Being Religious Not Enough
"Enter Bethel and transgress; In Gilgal multiply transgression! Bring your sacrifices every morning, your tithes every three days...I hate, I reject your festivals, nor do I delight in your solemn assemblies. Even though you offer up to Me burnt offerings and your grain offerings, I will not accept them..." (AMOS 4:4; 5:21,22). Amos informs the people that their worship at Bethel and Gilgal are empty. God does not accept them. It was a worship of the self-willed who entered into rituals of their own choosing and not as God had instructed. Golden calves had been set up and became the focus of worship in Israel. A false priesthood had been established, new feast days appointed and the people thought that God would accept it.

Today, as well, men are often not satisfied with the Lord's doctrine concerning worship. New means of worship are brought in and gradually become more and more acceptable. The emphasis becomes worship according to your choice instead of worship according to God's choice. These people, like the people of Jesus' day and our own as well, honored God with their lips, but their hearts were far removed thus rendering their worship vain (MATTHEW 15:8,9),

Call to Repentance
"For thus says the Lord to the house of Israel, 'Seek Me that you may live...Seek good and not evil, that you may live; and thus may the Lord of Hosts be with you, just as you have said...Perhaps the Lord God of Hosts may be gracious to the remnant of Joseph." (AMOS 5:4; 14-15). Judgment could be avoided. There was yet time to repair the damages, but it must be on the Lord's terms and not man's. Too many want God on their own terms. It does not work that way. Sometimes we assume that the Lord's mercy will never be exhausted. That is a serious mistake because it lulls us into complacency about things that need to be changed.

It is a sad thing that many of Amos's day responded to the Lord's last calls to repentance with mocking and indifference. That nation was ultimately destroyed by their own stubborn minds. Will our own nation be any different? And the same questions that can be asked concerning nations can also be addressed to each of us as individuals.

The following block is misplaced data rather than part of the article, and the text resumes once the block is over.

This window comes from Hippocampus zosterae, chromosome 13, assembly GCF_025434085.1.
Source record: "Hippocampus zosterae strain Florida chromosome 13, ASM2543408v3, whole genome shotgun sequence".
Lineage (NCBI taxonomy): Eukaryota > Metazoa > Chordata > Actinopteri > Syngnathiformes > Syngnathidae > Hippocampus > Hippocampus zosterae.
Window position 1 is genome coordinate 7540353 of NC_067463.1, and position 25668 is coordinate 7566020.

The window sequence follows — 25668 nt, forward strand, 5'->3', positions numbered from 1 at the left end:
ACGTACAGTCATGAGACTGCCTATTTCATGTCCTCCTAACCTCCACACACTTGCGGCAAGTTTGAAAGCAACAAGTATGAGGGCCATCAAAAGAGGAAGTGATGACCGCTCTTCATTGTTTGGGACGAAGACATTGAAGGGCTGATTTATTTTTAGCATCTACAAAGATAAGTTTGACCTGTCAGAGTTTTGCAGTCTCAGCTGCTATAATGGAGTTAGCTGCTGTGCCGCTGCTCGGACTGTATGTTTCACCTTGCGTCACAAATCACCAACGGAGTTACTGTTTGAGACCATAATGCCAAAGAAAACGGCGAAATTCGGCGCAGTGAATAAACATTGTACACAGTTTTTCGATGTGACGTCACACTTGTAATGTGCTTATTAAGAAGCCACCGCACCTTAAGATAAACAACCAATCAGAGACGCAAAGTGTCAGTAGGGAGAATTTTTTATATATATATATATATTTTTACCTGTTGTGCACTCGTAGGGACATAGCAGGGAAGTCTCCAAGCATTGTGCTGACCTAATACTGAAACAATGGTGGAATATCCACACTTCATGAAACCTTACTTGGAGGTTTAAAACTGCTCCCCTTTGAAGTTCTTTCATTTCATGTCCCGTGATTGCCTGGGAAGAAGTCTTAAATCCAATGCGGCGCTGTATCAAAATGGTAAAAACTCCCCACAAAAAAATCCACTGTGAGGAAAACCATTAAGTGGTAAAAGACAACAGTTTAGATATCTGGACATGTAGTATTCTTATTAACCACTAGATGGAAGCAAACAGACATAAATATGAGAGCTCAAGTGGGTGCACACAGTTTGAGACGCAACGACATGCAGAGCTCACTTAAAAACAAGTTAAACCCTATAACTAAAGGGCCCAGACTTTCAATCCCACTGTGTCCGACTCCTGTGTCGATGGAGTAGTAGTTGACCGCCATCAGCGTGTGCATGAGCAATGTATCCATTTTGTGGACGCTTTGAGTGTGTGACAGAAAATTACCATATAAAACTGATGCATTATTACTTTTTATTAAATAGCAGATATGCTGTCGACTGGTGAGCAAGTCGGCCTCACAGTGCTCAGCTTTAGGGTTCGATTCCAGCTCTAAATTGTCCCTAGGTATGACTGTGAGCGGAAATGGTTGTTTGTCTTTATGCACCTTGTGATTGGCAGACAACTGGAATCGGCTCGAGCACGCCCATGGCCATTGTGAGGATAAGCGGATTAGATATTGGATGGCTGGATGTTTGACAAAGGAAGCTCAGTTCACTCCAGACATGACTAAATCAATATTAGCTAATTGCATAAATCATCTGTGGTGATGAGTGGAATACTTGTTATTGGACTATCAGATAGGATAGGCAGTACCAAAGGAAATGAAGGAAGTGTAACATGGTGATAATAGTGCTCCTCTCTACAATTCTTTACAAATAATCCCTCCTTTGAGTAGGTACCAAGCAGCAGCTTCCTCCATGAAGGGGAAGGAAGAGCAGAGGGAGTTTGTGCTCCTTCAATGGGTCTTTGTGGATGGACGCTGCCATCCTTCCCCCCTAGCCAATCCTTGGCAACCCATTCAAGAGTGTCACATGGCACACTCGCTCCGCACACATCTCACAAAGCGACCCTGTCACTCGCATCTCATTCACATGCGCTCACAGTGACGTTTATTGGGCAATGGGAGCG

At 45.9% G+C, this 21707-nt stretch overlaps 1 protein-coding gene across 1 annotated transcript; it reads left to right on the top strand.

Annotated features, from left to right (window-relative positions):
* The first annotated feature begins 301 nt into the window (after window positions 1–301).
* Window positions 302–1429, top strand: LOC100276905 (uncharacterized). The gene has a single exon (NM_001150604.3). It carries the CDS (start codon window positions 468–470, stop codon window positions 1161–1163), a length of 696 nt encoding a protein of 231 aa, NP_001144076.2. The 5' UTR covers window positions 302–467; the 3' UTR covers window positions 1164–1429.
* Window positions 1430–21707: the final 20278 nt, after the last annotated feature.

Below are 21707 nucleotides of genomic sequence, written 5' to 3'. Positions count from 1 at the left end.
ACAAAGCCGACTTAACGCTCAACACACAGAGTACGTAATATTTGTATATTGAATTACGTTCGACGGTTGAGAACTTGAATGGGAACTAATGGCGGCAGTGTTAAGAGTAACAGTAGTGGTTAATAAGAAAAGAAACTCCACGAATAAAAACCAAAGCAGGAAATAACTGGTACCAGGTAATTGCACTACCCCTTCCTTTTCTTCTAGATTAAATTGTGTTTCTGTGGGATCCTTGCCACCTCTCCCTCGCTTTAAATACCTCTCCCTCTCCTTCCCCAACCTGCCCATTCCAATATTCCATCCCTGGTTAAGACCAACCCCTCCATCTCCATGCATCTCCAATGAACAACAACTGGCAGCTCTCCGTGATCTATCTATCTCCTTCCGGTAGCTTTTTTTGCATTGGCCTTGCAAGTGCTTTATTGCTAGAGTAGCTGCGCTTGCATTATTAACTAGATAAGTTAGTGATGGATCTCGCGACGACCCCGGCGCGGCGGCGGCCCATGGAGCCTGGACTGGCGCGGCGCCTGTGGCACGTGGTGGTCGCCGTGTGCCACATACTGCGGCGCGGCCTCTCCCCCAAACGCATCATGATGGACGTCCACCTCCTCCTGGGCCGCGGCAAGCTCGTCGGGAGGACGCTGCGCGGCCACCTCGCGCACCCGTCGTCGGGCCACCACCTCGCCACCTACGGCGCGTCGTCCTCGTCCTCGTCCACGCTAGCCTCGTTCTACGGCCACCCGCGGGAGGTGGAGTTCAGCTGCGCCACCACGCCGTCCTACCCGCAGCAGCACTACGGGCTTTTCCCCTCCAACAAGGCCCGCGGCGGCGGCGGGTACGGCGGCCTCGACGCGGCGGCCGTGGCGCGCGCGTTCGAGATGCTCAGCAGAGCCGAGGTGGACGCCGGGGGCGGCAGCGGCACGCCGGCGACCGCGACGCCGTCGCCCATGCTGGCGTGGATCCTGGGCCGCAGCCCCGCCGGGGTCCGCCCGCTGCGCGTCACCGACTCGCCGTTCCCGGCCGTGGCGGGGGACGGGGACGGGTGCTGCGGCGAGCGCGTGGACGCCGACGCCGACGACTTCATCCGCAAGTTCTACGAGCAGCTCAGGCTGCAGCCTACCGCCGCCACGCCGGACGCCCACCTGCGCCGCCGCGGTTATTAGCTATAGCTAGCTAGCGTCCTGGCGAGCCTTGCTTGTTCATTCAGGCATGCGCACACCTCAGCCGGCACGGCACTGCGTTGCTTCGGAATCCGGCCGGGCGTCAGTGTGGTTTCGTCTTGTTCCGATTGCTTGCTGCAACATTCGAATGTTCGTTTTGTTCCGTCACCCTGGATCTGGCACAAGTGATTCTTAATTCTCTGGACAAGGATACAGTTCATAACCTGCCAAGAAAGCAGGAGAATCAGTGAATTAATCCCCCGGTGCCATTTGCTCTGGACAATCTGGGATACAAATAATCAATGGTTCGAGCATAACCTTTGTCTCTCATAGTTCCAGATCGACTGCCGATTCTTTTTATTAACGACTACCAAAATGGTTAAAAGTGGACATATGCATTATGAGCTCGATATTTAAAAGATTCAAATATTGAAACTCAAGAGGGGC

When Opportunity Ceases Knocking
"Behold, the days are coming,' declares the Lord God, 'When I will send a famine upon the land, not a famine for bread or thirst for water, but rather for hearing the words of the Lord. And people will stagger from sea to sea, and from the north even to the east; they will go to and fro to seek the word of the Lord, but they will not find it." (AMOS 8:11,12). The spiritual and moral darkness with which the land would be left would be complete. Almost in panic, some would search in vain for the way out. Once it had been clear, but no longer. A serious thought is that there do seem to be points on no return; lines that if we cross them that we are incapable of finding our way back ; "For in the case of those who have once been enlightened...and then have fallen away, it is impossible to renew them again to repentance, since they again crucify to themselves the Son of God and put Him to open shame." (HEBREWS 6:4-6).

A Beam of Hope
"In that day I will raise up the fallen booth of David, and wall up its breaches; I will also raise up its ruins, and rebuild it as in the days of old; that they may possess the remnant of Edom, and all the nations that are called by My name,' declares the Lord who does this." (AMOS 9:11,12). But out of the darkness and ruin the Lord will build something wonderful. David's house and throne shall be re-established. The new David is clearly fulfilled in Christ, the descendant of David. The New Testament confirms this (ACTS 15:14-18; HEBREWS 12:28). Jesus, the Messiah, is our hope and confidence.

By Jon W. Quinn  
From Expository Files 4.4; April 1997